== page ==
Quote Originally Posted by Sasa
    And the library I would like to recommend is http://pear.php.net/package/DB_DataObject.
    I ran into some data destroying bugs in an earlier version, 0.17 I think, and didn't dare touch it after that. It is basically RowDataGateway without the finder, so it is clearly relevant, but I am a bit suspicious of inheriting from this class. How has it worked out for you?

    yours, Marcus
    Marcus Baker
    Testing: SimpleTest, Cgreen, Fakemail
    Other: Phemto dependency injector
    Books: PHP in Action, 97 things

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    SitePoint Enthusiast Sasa's Avatar
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    Hi Marcus,

    I have not used it that much, especially since I am porting all my code to Ruby since I have a server where I can install my own stuff. It seems like I won't be using PHP not this much anymore in the future to be using it now, since I only discovered it reading Harry's book... I have only tested it a little bit and I am confident that HarryF (maybe he can comment on it?) has tested it enough to give a clear recommendation for production use. Of course you would have to extensively (unit)test it yourself (but you would that anyway, right? ) It seems like a lot of improvements have been made, the current version is 1.53. A version numbre of 0.17 doesn't really suggest a stable build.

    Yours
    Sasa

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    Thanks

    Thanks for all your help... I'm looking at DB_DataObjects now, and it's certainly intriguing. I'll look through my Software Engineering books for more strategies, and keep an eye out for the other books you mentioned.

    It's a shame that there are TONS of great tutorials on how to make simple objects, but ignore strategies for implementing them successfully.

    Norman

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    Marcus,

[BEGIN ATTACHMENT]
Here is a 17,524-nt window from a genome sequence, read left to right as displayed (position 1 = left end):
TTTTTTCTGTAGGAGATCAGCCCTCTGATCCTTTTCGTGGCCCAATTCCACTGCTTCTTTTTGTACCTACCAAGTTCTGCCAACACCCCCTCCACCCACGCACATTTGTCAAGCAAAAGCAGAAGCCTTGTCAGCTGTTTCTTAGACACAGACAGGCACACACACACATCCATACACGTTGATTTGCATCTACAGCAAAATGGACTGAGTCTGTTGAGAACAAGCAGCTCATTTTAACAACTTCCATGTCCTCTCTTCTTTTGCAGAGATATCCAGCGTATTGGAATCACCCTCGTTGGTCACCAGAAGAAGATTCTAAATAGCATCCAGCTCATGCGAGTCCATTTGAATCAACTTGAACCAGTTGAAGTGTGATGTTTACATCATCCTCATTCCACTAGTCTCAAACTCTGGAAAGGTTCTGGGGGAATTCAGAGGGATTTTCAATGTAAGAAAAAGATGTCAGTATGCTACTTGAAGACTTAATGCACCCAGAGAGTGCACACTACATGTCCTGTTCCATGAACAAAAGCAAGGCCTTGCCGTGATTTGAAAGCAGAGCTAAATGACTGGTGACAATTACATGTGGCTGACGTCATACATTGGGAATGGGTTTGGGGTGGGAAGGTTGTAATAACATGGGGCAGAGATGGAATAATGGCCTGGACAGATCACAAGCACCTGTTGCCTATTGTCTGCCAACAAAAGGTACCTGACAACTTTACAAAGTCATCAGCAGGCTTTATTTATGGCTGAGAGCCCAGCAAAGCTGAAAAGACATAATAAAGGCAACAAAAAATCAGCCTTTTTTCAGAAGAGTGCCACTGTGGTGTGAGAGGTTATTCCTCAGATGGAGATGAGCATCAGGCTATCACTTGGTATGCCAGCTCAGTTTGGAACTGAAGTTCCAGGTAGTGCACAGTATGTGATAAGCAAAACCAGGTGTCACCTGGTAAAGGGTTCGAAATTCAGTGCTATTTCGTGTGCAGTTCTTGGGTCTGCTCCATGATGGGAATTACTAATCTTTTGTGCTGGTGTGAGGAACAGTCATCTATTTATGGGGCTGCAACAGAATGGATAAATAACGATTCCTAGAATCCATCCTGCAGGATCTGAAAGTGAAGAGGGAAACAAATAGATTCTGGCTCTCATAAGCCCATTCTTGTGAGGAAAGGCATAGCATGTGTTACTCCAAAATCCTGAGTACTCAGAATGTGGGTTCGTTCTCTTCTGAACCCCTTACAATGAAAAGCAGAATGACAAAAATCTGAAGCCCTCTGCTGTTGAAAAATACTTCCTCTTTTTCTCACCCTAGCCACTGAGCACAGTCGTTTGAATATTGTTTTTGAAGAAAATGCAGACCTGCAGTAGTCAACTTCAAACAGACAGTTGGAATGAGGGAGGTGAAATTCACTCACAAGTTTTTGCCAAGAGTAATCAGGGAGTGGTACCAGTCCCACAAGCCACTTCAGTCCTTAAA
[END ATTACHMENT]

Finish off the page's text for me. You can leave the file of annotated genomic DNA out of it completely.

Quote Originally Posted by lastcraft
    Great time to start a new approach .
    I agree, that's why I want to get started right rather than fix something later.

    Apologies up front... I'm going to cheat and ask you a quick question before fully doing my research into PEAR:B_DataObject and reading some books.

    In your example, you said that finding the permissions for a user would take a second query. I agree. Now what if you wanted to get a list of all the users, and their associated permissions? Wouldn't this be one query to load all the users, then one query for each user to load the permissions? What if you wanted something one level deeper? This quickly becomes an ugly mess.

    I'm sure this issue has been tackled. Perhaps one of the documents you pointed me to has a clean solution?

    Thanks,

    Norman

  9. #9
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    It's not directly what you want, though it'll help you get started (design patterns), and that of course, is Harry's own site

    www.phppatterns.com

    Check it out

  10. #10
    ********* Victim lastcraft's Avatar
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    Hi...

    Quote Originally Posted by ElNormo
    In your example, you said that finding the permissions for a user would take a second query. I agree. Now what if you wanted to get a list of all the users, and their associated permissions?

    Wouldn't this be one query to load all the users, then one query for each user to load the permissions? What if you wanted something one level deeper? This quickly becomes an ugly mess.